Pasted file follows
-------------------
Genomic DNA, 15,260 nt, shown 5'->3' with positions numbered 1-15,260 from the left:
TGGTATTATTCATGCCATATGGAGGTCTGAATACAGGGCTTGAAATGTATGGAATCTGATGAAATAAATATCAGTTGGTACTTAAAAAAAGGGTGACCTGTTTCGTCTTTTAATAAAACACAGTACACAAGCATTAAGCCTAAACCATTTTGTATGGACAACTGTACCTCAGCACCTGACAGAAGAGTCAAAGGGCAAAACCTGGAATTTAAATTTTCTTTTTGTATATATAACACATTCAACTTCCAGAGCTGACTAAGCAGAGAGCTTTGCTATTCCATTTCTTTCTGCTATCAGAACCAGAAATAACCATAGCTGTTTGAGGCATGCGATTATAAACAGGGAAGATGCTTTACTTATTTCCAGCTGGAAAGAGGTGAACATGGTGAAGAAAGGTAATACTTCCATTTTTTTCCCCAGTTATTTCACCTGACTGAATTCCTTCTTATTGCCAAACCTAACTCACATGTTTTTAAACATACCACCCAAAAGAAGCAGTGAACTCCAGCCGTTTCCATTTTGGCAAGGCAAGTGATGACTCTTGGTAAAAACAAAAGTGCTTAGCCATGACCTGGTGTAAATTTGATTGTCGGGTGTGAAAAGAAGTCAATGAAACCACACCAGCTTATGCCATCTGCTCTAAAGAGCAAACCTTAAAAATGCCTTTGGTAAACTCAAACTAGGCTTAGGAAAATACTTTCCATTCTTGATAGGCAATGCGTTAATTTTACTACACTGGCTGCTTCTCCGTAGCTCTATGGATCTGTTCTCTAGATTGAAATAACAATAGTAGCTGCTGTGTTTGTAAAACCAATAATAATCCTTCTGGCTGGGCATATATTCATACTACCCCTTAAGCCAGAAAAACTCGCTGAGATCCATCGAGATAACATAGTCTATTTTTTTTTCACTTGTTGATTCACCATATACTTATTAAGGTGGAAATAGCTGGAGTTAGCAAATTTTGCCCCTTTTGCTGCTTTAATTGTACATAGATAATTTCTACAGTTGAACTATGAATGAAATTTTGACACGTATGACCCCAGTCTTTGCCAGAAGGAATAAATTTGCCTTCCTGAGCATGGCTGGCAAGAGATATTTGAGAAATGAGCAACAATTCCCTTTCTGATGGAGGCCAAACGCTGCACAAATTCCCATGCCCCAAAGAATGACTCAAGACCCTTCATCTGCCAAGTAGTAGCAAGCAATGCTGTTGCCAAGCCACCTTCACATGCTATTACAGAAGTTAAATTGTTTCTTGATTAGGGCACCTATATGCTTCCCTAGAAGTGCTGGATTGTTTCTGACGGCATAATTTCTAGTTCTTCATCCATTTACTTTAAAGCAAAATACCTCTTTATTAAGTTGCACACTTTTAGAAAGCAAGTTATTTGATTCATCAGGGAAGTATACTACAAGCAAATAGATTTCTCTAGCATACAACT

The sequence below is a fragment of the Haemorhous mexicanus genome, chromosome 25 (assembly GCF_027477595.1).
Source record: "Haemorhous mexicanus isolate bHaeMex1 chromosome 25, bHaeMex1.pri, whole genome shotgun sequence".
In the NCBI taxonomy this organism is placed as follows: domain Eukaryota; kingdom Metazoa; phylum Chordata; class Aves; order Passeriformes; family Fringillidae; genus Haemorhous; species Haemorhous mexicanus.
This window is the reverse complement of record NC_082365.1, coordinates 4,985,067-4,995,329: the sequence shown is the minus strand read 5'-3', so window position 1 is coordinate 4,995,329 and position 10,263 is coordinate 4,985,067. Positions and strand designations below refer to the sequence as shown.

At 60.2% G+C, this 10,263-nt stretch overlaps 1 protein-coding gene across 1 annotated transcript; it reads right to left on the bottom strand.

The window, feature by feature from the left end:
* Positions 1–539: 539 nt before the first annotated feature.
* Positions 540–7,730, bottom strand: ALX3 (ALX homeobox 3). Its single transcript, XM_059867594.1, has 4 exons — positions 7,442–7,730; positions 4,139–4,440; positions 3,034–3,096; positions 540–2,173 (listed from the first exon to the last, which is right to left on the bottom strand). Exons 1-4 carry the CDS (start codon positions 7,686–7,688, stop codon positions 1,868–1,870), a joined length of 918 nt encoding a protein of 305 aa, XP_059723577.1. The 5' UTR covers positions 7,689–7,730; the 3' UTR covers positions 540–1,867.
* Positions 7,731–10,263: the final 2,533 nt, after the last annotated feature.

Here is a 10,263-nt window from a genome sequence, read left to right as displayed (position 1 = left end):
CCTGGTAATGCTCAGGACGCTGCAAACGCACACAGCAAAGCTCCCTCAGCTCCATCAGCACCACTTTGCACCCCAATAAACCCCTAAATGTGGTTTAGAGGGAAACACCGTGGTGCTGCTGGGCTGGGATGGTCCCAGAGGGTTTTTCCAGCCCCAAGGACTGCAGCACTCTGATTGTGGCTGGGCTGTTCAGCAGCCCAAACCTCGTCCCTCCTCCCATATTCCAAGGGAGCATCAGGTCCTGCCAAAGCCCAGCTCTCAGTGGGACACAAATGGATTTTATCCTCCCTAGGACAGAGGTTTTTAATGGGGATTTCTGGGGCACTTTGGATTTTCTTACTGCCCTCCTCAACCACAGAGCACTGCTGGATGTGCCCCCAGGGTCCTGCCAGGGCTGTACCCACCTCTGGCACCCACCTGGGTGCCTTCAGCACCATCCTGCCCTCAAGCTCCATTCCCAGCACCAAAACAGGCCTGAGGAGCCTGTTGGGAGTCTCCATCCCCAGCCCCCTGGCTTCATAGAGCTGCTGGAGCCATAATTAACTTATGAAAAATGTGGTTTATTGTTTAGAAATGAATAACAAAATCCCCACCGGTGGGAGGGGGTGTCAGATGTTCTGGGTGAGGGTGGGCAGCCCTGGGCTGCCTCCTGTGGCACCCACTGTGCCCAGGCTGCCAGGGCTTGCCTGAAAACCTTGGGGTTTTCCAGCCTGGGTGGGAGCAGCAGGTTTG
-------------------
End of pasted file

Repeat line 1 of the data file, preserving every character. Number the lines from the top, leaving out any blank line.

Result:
Genomic DNA, 15,260 nt, shown 5'->3' with positions numbered 1-15,260 from the left: